MANILA, Philippines (AP) — The lone suspect behind a deadly attack on a casino and shopping complex in Manila was a heavily indebted Filipino gambling addict, police said Sunday, bolstering their claim that the assault was not terrorism-related. The man's immediate family confirmed his identity as Jessie Carlos — a married father of three and former Finance Department employee who owed more than $80,000. The revelations confirm that "this is not an act of terrorism," Manila police chief Oscar Albayalde told a news conference. "This incident is confined to the act of one man alone as we have always said." The Islamic State group claimed responsibility for Friday's attack on Resorts World Manila, where 37 patrons and employees died, mostly from smoke inhalation as they tried to hide in one of the casino's VIP rooms on the second floor.
HONG KONG (AP) — Thousands of Hong Kongers attended a candlelight vigil on Sunday to commemorate victims of the Chinese government's 1989 brutal military crackdown on protesters in Beijing's Tiananmen Square, while Taiwan's president called on Beijing to "face up" to the history. Hundreds if not thousands of unarmed protesters and onlookers were killed late on June 3 and the early hours of June 4, 1989, after China's communist leaders ordered the military to retake Tiananmen Square from the student-led demonstrators. Commemoration of the events, whether public or private, remains taboo in mainland China. Taiwanese President Tsai Ing-wen said in posts on Facebook and Twitter that 28 years ago, the actions of students and citizens who challenged the political system in China "inspired a generation." She appealed to Beijing to "face up to June 4 with an open mind" and said Taiwan was willing to share its experiences of transitioning to democracy in the late 1980s to ease the pains of such a transition in the mainland.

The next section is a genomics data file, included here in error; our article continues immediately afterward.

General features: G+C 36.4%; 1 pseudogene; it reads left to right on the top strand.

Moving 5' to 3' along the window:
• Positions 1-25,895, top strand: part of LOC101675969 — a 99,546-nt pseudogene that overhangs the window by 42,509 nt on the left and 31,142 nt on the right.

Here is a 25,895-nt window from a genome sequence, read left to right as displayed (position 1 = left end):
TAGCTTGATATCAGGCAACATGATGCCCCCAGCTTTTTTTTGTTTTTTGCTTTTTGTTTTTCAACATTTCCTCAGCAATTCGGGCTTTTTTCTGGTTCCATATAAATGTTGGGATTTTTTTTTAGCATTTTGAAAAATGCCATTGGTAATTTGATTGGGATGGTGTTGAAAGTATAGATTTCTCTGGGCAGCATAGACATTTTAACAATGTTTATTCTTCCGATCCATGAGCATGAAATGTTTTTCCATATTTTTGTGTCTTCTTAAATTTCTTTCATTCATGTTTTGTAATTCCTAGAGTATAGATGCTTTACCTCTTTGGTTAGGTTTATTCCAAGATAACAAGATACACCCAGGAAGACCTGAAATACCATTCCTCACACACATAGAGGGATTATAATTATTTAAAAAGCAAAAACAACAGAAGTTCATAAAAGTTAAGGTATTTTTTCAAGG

PHNOM PENH, Cambodia (AP) — Cambodia's opposition claimed a strong showing in local elections Sunday that could shake Prime Minister Hun Sen's longtime grip on power. Hun Sen has repeatedly warned of civil war if his Cambodian People's Party loses the majority in city and village councils to the main opposition party, which had made major gains in the general election four years ago, when it claimed it was cheated out of outright victory. Sunday's polls could have a major impact on Cambodia's political landscape ahead of the 2018 general election. Opposition party spokesman Yim Sovann said his Cambodia National Rescue Party won about 500 communes out of the country's 1,646.
TOKYO (AP) — The U.S. energy secretary reassured Japan on Monday that his country is committed to tackling environmental issues and to promoting clean energy even though the country is leaving the Paris climate accord. Energy Secretary Rick Perry told his Japanese counterpart, Hiroshige Seko, during their talks in Tokyo that the U.S. commitment to environment is unchanged, according to Kazushige Tanaka, a Japanese industry ministry official who was at the talks. Perry's comment comes days after President Donald Trump announced the U.S. would withdraw from the Paris accord, a decision that has triggered international disappointment and criticism. Perry said America, as it has led the effort in tackling carbon reduction and clean coal technology, will continue to be a leader in developing clean energy and its technology.